Evidence of meeting #49 for Status of Women in the 42nd Parliament, 1st Session. (The original version is on Parliament’s site, as are the minutes.) The winning word was women.

A video is available from Parliament.

On the agenda

MPs speaking

Also speaking

Diana Sarosi  Senior Policy Advisor, Oxfam Canada
Jennifer Howard  Executive Director, Public Service Alliance of Canada
Lisa Kelly  Director, Women's Department, Unifor
Kate McInturff  Senior Researcher, National Office, Canadian Centre for Policy Alternatives
Vicky Smallman  National Director, Women's and Human Rights, Canadian Labour Congress
Angella MacEwen  Senior Economist, Canadian Labour Congress
Megan Hooft  Deputy Director, Canada Without Poverty
Michèle Biss  Legal Education and Outreach Coordinator, Canada Without Poverty
Alana Robert  As an Individual
Shania Pruden  As an Individual
Natasha Kornak  As an Individual
Anne Elizabeth Morin  As an Individual
Antu Hossain  As an Individual
Aygadim Majagalee Ducharme  As an Individual
Élisabeth Gendron  As an Individual

9:15 a.m.

Director, Women's Department, Unifor

Lisa Kelly

In answering your question on Quebec, I feel a little like Dr. Danielle Martin when she was questioned in the U.S. by a U.S. senator about the badness of the Canadian health care system. She said she couldn't tell him about this problem but she could tell him that 43 people die a day, or whatever, on that. There might be a two- to three-year wait list in Quebec, but I can tell you that I had my son on a wait list and after seven years, I gave up getting him into the child care program at his school. There are wait lists across Canada and Quebec is by no means the worst.

Is it a perfect system? Absolutely not. But it does prove that it pays for itself, that you put money into it. For the women who choose to go to work—and I take your point that for women who choose to take care of their children at home and not go into the workforce, that's a choice they have—their income pays back into the income system.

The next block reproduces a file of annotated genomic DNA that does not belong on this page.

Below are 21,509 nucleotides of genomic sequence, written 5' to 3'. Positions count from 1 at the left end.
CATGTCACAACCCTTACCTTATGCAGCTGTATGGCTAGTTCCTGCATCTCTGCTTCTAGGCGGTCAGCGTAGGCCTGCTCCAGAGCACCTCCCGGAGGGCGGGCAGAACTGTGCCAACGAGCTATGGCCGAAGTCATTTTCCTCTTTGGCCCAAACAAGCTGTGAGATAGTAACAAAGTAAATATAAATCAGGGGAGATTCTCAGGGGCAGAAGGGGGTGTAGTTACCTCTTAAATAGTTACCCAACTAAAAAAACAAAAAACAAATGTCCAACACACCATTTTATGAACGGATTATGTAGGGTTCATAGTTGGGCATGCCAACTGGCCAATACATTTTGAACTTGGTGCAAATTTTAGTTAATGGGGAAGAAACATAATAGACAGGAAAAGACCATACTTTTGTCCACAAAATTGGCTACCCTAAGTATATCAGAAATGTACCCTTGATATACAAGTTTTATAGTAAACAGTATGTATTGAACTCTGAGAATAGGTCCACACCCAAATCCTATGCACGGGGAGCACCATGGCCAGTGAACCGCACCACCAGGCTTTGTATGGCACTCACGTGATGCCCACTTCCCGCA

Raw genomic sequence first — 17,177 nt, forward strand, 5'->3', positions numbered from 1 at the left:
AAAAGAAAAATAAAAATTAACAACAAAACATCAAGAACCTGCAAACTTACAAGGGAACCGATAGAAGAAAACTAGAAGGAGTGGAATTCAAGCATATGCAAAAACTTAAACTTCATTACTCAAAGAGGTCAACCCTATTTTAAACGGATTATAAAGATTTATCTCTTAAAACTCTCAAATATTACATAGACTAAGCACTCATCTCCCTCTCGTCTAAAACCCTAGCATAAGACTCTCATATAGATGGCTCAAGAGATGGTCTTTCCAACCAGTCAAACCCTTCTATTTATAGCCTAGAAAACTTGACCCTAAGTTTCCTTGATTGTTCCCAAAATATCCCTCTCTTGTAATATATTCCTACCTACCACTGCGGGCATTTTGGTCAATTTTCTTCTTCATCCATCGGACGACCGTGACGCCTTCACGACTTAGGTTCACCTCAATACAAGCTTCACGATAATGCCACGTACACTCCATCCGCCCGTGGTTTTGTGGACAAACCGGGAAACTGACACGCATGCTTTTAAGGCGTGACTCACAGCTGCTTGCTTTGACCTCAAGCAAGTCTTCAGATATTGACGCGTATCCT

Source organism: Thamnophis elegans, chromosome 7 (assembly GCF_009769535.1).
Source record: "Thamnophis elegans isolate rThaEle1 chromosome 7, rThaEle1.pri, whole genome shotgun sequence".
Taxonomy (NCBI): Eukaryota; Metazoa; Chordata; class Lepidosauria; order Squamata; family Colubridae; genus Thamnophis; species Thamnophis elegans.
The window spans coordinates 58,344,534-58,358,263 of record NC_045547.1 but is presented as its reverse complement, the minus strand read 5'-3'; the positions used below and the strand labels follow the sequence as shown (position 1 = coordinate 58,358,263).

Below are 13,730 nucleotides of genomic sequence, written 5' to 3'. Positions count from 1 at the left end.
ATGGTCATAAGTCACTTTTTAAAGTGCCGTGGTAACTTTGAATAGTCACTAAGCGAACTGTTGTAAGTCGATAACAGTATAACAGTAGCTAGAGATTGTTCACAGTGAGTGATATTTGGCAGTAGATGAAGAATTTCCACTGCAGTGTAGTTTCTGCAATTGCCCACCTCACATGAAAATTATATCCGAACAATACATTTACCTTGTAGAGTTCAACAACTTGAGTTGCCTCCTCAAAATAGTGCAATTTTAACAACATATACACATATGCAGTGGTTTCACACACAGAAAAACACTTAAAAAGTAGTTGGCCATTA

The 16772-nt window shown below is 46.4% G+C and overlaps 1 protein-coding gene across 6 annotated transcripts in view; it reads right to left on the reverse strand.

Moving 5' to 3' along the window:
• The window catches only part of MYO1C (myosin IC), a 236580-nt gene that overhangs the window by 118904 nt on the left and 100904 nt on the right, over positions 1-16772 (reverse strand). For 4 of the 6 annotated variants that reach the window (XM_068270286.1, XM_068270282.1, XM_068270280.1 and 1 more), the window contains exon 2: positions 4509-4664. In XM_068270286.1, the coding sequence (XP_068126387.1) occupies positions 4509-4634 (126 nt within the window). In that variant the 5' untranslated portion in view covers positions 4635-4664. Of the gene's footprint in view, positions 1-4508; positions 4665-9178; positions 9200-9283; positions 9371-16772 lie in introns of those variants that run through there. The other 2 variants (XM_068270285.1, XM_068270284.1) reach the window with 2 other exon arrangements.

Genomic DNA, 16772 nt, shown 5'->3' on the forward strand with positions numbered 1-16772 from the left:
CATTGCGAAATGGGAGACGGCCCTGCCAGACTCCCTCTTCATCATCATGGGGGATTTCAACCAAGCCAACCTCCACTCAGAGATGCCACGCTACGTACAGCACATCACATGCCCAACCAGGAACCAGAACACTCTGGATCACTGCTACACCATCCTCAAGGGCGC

I do believe in a universal system rather than a targeted system. I don't object to looking at the pillars of government's investment, as well as parent fees, so that there might be some recognition of a sliding scale—at least for parents. I echo what I know you've heard before, which is that programs targeted at poor people become poor programs. We support the public and not-for-profit institutions because people shouldn't make a profit from caring for my child. But the studies also show that the quality is better in public and not-for-profit sectors.

In connection with that, when you've got good working conditions for the child care providers, you have less turnover. That means on Mother's Day, I don't have to re-explain to someone else what my family configuration is for the Mother's Day cards, whether there's one or two. There is respect for my human rights and my family.

9:20 a.m.

Conservative

Karen Vecchio Conservative Elgin—Middlesex—London, ON

You mentioned the not-for-profit sector. You do agree with a potential sliding scale, then, that those families that can pay more should pay more. Where would the intervention be with the not-for-profit sector? You mentioned that, so what do you see its looking like?

9:20 a.m.

Director, Women's Department, Unifor

Lisa Kelly

If you look at the Ontario Coalition for Better Child Care, it has some materials on that, as does the CCAAC. There are certainly some things I can forward to you on that. Ideally, it would be a wholly public system, but we have to work our way there. What is clear is that we don't support a for-profit child care system.